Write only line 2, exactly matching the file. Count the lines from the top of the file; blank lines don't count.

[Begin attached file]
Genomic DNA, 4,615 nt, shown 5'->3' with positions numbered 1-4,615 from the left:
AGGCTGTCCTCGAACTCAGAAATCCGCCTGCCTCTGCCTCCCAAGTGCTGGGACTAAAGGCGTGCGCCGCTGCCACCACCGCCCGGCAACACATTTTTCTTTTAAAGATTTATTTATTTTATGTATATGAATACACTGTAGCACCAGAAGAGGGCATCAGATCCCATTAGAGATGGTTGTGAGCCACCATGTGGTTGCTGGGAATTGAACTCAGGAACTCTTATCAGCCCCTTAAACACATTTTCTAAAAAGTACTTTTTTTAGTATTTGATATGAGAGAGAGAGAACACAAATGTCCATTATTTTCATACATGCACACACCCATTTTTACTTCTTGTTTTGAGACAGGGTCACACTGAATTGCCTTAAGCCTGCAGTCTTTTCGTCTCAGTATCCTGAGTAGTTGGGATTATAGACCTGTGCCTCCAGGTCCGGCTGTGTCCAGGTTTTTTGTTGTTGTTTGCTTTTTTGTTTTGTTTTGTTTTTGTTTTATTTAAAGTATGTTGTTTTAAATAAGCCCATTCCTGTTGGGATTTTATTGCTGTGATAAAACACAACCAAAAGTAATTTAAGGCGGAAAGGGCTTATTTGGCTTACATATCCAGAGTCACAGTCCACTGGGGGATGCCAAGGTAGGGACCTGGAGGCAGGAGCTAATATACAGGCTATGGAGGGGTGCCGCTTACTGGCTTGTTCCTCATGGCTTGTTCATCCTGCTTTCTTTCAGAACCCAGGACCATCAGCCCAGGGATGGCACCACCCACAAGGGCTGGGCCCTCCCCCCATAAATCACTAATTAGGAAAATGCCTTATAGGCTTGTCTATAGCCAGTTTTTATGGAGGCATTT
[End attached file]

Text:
AGGCTGTCCTCGAACTCAGAAATCCGCCTGCCTCTGCCTCCCAAGTGCTGGGACTAAAGGCGTGCGCCGCTGCCACCACCGCCCGGCAACACATTTTTCTTTTAAAGATTTATTTATTTTATGTATATGAATACACTGTAGCACCAGAAGAGGGCATCAGATCCCATTAGAGATGGTTGTGAGCCACCATGTGGTTGCTGGGAATTGAACTCAGGAACTCTTATCAGCCCCTTAAACACATTTTCTAAAAAGTACTTTTTTTAGTATTTGATATGAGAGAGAGAGAACACAAATGTCCATTATTTTCATACATGCACACACCCATTTTTACTTCTTGTTTTGAGACAGGGTCACACTGAATTGCCTTAAGCCTGCAGTCTTTTCGTCTCAGTATCCTGAGTAGTTGGGATTATAGACCTGTGCCTCCAGGTCCGGCTGTGTCCAGGTTTTTTGTTGTTGTTTGCTTTTTTGTTTTGTTTTGTTTTTGTTTTATTTAAAGTATGTTGTTTTAAATAAGCCCATTCCTGTTGGGATTTTATTGCTGTGATAAAACACAACCAAAAGTAATTTAAGGCGGAAAGGGCTTATTTGGCTTACATATCCAGAGTCACAGTCCACTGGGGGATGCCAAGGTAGGGACCTGGAGGCAGGAGCTAATATACAGGCTATGGAGGGGTGCCGCTTACTGGCTTGTTCCTCATGGCTTGTTCATCCTGCTTTCTTTCAGAACCCAGGACCATCAGCCCAGGGATGGCACCACCCACAAGGGCTGGGCCCTCCCCCCATAAATCACTAATTAGGAAAATGCCTTATAGGCTTGTCTATAGCCAGTTTTTATGGAGGCATTT